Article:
Journey Out of Darkness

Sunrise on first morning game drive at Zulu Nyala


The Sun Goddess, Amaterasu, was once terrorized by her brother, the Storm God.  Fleeing, she hid in a cave and pulled a boulder tight across the entrance. As she sealed herself in, the world outside grew dark. While she remained hidden, life on earth was endangered. Eventually she was lured out of hiding by the enticing sounds of a party. Stepping out of the cave in a blaze of glory, she saw her reflection in a mirror. “Who is that beautiful being?” she asked, dazzled. “It’s you,” the gods and goddesses replied. “You never saw yourself before.” Amaterasu promised she would never take her light away from the world again.


I tell a greatly expanded version of this Japanese myth to women are overcoming homelessness. Before telling the story, I set the stage by describing the bare bones of the hero’s journey: overcoming obstacles to attain a goal. The women readily recognize the pattern and suggest other examples. Frequent suggestions include Bella from Twilight, Katniss from The Hunger Games, Princess Leia from Star Wars and Sam and Frodo from Lord of the Rings. At the end of the discussion, I invite each woman to imagine herself as the hero of her own life, walking her own heroic journey. With that context as background, I tell the story of Amaterasu, the goddess who was driven into hiding but who returned to the world and reclaimed her power.

Many of the 35 women who are listening have experienced domestic violence; many of recovering from substance abuse; almost all suffer from post-traumatic stress disorder. They hear Amaterasu’s story as their story, and it offers a profound context of meaning and hope. As Amaterasu makes her journey from terror to awareness and empowerment, each woman makes the journey along with her.

After the story is told, we embark on a series of processes to “unpack” the story. I invite general reactions. “How’d that story strike you?” Then I ask for more individual connections. “Can you see yourself somewhere in the story?” Finally, we do activities that draw upon specific metaphors in the story. We orally compose a collective poem based on stem lines that descript a journey from darkness to light. We do a mirror exercise that solicits positive reflections from group members.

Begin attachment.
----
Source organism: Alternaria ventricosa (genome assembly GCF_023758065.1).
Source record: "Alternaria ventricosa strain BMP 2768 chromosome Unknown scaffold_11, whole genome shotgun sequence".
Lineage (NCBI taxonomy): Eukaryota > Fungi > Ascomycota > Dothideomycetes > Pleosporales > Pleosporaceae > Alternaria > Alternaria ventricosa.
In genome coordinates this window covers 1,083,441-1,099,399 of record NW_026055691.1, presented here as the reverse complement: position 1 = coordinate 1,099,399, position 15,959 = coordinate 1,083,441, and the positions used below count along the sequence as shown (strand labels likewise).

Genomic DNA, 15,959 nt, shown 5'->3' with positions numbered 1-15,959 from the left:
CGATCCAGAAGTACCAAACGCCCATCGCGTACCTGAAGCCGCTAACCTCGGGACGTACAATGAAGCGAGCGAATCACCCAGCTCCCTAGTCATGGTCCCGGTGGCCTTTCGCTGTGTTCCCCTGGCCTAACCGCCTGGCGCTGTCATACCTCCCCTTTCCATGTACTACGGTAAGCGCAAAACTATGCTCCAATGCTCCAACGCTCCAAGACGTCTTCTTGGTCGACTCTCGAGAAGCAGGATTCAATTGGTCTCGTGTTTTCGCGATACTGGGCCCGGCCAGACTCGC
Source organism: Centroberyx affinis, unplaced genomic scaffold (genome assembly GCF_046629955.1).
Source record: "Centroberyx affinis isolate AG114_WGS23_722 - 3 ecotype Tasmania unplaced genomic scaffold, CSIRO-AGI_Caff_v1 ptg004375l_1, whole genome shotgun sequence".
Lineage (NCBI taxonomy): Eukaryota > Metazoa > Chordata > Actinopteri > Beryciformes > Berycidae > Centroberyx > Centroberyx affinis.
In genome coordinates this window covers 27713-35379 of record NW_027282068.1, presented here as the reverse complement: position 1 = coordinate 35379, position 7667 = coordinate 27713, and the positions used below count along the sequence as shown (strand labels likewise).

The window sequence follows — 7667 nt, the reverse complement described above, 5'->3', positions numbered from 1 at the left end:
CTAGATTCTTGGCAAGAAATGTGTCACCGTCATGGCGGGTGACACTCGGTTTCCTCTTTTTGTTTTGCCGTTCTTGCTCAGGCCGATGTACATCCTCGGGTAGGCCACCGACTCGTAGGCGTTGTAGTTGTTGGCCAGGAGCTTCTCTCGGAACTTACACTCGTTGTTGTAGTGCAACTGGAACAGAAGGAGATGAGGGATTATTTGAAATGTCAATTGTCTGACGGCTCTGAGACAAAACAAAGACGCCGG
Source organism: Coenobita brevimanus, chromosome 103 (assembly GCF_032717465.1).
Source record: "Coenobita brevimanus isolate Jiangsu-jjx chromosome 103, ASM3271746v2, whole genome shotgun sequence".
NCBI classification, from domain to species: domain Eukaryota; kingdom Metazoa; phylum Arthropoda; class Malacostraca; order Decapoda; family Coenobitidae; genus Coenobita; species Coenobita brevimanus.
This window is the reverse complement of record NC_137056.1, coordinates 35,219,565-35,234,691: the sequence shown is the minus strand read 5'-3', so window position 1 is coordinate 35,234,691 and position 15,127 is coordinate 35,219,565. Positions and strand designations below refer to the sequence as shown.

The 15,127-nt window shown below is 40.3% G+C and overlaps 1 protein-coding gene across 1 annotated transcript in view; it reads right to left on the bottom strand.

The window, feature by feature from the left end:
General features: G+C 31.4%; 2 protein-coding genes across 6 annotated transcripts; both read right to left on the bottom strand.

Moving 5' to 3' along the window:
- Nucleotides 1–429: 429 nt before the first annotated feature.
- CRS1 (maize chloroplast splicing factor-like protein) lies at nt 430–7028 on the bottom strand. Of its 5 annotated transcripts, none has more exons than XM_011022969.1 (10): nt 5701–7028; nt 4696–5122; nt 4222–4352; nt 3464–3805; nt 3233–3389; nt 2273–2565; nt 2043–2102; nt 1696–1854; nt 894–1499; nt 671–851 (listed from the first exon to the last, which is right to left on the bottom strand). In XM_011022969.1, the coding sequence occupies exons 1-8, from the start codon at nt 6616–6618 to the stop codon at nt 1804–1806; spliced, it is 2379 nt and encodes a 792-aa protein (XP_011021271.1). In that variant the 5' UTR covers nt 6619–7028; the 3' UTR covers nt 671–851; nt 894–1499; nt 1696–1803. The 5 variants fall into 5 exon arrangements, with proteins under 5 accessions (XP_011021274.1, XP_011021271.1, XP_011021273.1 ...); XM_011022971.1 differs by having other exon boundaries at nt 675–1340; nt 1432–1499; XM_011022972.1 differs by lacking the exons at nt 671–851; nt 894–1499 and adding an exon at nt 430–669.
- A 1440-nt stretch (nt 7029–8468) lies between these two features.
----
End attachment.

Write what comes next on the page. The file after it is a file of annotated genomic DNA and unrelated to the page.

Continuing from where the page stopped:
Through all the processes, with the myth as framework and the hero’s journey as a universal pattern, the women begin to re-frame their own narratives. They listen to their lives in a new context. What had seemed shameful (for example, relapse, jail time or loss of parental rights) begins to be integrated in a journey towards health and wholeness. Their self-image is not frozen in an unyielding past; the movement of the myth suggests possible personal movement, an arc of transformation. All of us humans, but particularly those with chaotic backgrounds, can be uplifted by the notion of an archetypal structure with a known trajectory towards wholeness.

Traditional myths and stories have served humanity well for millennia. I continue to tell them not only in therapeutic but public settings. They offer wisdom and perspective beyond the personal. Listening to my own life stories through the prism of myth contextualizes my challenges and affirms my struggles. Myth connects me to the fears, hopes and longings of humanity through the ages. As fragmentation and isolation become more pervasive, myth’s power to connect and unify becomes ever more valuable.


As printed in Storytelling Magazine, Winter 2017, Volume 29, Issue 1